The future of space travel according to Bezos, Musk, and Branson

As billionaires Jeff Bezos, Richard Branson, and Elon Musk use their private space exploration companies to shoot for the stars, they have been dogged by persistent, progressive criticism that this is all a highly combustible vanity project. “Billionaire Space Race: Shameless Vanity Projects in a World of Want” read one representative headline on the website Socialist Alternative.

But is it more than that? The Washington Examiner asked a rocket scientist for thoughts on what, if anything, these titans of industry are contributing to the future of space exploration.

“We are on the cusp of transition in space transportation comparable to the introduction of the DC-3 in aviation, or perhaps the transition from reciprocating engines to jets in commercial aviation,” said rocket engineer and consultant James Bennett. “The maritime analogy would be from sailing ships to steam in ocean navigation — perhaps the best analogy because steam changed the way everything was done in ocean transport.”

The man he pointed to as most responsible for this possibility is Musk.

Bennett called SpaceX’s Starship and Super Heavy combination “so radical in its effect that Musk has effectively tossed his hat over the fence.”

He also proposed a ruler to measure SpaceX’s success.

“If Starship does not enable mass migration to Mars, it will have been a failure,” he said. ”It is simply too big for any lesser market. Although, if it is established in that market, it will flood every other market for space transportation as a byproduct.”

In that event, Bennett predicts that Bezos’s Blue Origin is the “only possible survivor” for a competitor to Musk’s SpaceX.

Blue Origin is working on a big launcher that “used to be dubbed New Armstrong, but now the intermediate launcher, New Glenn, seems to be growing in size in order to compete with Musk sooner,” Bennett said. However, he added that it is hard to know precisely what Blue Origin is up to “because they are so secretive. But Bezos needs to hurry up.”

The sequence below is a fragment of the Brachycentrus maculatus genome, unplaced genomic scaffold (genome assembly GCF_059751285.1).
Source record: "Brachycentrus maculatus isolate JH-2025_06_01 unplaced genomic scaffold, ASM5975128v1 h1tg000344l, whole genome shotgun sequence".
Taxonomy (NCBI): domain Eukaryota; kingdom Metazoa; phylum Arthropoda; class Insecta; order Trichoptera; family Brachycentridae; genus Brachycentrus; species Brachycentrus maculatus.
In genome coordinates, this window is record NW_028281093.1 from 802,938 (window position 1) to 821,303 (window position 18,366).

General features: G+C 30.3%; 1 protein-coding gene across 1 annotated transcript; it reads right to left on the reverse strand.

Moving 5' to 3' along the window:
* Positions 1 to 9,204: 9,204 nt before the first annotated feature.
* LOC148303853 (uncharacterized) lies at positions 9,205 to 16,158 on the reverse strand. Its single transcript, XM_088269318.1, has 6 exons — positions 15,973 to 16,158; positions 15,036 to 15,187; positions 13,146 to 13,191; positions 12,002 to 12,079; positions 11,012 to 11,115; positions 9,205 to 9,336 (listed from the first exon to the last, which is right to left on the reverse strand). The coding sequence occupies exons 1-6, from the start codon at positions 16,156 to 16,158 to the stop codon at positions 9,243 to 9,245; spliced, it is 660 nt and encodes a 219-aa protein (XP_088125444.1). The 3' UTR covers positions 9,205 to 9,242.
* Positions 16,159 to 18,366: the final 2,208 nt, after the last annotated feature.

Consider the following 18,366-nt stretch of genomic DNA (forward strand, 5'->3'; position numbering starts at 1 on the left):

As for Branson, Bennett regards him as a “sideshow” in this private space race who “missed his window of opportunity by not launching in the first half of the last decade. Now he’s just a novelty and may go after the terrestrial point-to-point market instead of deep space.”

Bennett sized up the Bezos-Musk rivalry in terms of one of Aesop’s Fables.

“Bezos had a good concept, but he loaded up his company with too many old-company legacy managers from Boeing, etc.,” he said. “Musk hired smart young kids mostly and managed them himself, marching them at a pace like the Bataan Death March. Bezos thought he would be the tortoise and beat Musk’s hare, but he forgot that the rabbit has to stop for it to work. Instead, Musk is pushing on like the Energizer Bunny on methamphetamines.“

How fast are things accelerating?

“As they say, change happens, first slowly, then all at once. We may be close to all at once,” Bennett predicted.

In July, Bezos rode his own rocket into space for the first time.

“Many dismiss this as just a billionaire’s ego trip, the next step beyond superyachts and private jets. But there’s much more going on here than ego,” wrote Glenn Reynolds, author of America’s New Destiny in Space, in a New York Post op-ed. “Bezos, along with fellow billionaires Elon Musk of SpaceX and Richard Branson of Virgin Galactic, and other companies like Rocket Lab and Sierra Nevada, are moving us into the third phase [of space travel]: the sustainable phase. That’s when spaceflight generates enough revenue to pay for itself.”

Meanwhile, aerospace industry giant Boeing doesn’t even look to be a sideshow in the coming race to Mars and beyond.

“Boeing died when the money guys replaced the plane guys and moved to Chicago. It took a while for people to notice the smell,” Bennett said.

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The future of space travel according to Bezos, Musk, and Branson